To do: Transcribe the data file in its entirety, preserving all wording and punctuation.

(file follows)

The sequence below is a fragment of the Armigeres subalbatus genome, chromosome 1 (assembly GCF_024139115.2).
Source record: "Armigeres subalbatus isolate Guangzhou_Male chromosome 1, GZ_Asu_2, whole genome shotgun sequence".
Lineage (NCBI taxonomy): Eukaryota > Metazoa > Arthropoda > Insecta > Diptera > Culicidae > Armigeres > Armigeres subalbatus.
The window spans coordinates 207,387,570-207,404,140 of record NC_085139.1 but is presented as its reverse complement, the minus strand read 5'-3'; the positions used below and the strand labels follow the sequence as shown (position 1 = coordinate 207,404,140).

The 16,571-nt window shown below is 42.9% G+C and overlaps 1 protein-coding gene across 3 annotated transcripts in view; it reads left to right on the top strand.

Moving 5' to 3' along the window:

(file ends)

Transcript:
The sequence below is a fragment of the Armigeres subalbatus genome, chromosome 1 (assembly GCF_024139115.2).
Source record: "Armigeres subalbatus isolate Guangzhou_Male chromosome 1, GZ_Asu_2, whole genome shotgun sequence".
Lineage (NCBI taxonomy): Eukaryota > Metazoa > Arthropoda > Insecta > Diptera > Culicidae > Armigeres > Armigeres subalbatus.
The window spans coordinates 207,387,570-207,404,140 of record NC_085139.1 but is presented as its reverse complement, the minus strand read 5'-3'; the positions used below and the strand labels follow the sequence as shown (position 1 = coordinate 207,404,140).

The 16,571-nt window shown below is 42.9% G+C and overlaps 1 protein-coding gene across 3 annotated transcripts in view; it reads left to right on the top strand.

Moving 5' to 3' along the window: